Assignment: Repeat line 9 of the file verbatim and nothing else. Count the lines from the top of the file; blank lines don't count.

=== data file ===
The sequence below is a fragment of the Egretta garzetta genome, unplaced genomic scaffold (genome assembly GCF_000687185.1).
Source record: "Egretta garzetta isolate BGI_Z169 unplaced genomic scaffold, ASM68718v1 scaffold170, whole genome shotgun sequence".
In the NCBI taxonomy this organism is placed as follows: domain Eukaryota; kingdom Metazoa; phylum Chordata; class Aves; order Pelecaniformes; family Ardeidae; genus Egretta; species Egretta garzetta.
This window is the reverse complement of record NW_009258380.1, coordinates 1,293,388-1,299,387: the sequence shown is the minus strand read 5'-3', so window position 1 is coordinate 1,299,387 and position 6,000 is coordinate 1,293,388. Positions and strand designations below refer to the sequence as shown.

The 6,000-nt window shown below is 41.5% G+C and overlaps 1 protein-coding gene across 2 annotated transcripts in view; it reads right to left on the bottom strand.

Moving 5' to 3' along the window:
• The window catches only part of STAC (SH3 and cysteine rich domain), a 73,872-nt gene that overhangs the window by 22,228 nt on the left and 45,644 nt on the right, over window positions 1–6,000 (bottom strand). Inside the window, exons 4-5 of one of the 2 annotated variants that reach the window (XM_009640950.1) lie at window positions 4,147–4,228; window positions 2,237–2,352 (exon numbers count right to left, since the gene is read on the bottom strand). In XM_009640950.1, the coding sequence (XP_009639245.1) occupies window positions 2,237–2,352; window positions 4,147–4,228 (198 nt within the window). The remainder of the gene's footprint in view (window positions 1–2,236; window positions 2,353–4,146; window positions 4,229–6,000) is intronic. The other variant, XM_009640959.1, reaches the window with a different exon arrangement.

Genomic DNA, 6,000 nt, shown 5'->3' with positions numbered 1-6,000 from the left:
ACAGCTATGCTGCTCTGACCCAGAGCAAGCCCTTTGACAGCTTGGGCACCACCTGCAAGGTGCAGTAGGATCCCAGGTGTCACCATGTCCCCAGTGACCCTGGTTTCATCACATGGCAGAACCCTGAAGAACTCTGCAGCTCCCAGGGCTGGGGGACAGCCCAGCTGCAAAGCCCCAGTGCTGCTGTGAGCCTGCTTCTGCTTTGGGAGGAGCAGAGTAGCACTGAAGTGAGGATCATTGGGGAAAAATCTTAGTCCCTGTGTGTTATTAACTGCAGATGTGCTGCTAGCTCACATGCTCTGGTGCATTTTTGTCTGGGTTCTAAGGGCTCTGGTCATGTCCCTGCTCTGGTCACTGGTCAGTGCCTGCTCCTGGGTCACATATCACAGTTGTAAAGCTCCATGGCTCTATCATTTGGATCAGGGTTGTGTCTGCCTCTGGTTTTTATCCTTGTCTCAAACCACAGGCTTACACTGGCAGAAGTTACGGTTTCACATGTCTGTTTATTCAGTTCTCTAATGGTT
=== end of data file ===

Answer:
ACAGCTATGCTGCTCTGACCCAGAGCAAGCCCTTTGACAGCTTGGGCACCACCTGCAAGGTGCAGTAGGATCCCAGGTGTCACCATGTCCCCAGTGACCCTGGTTTCATCACATGGCAGAACCCTGAAGAACTCTGCAGCTCCCAGGGCTGGGGGACAGCCCAGCTGCAAAGCCCCAGTGCTGCTGTGAGCCTGCTTCTGCTTTGGGAGGAGCAGAGTAGCACTGAAGTGAGGATCATTGGGGAAAAATCTTAGTCCCTGTGTGTTATTAACTGCAGATGTGCTGCTAGCTCACATGCTCTGGTGCATTTTTGTCTGGGTTCTAAGGGCTCTGGTCATGTCCCTGCTCTGGTCACTGGTCAGTGCCTGCTCCTGGGTCACATATCACAGTTGTAAAGCTCCATGGCTCTATCATTTGGATCAGGGTTGTGTCTGCCTCTGGTTTTTATCCTTGTCTCAAACCACAGGCTTACACTGGCAGAAGTTACGGTTTCACATGTCTGTTTATTCAGTTCTCTAATGGTT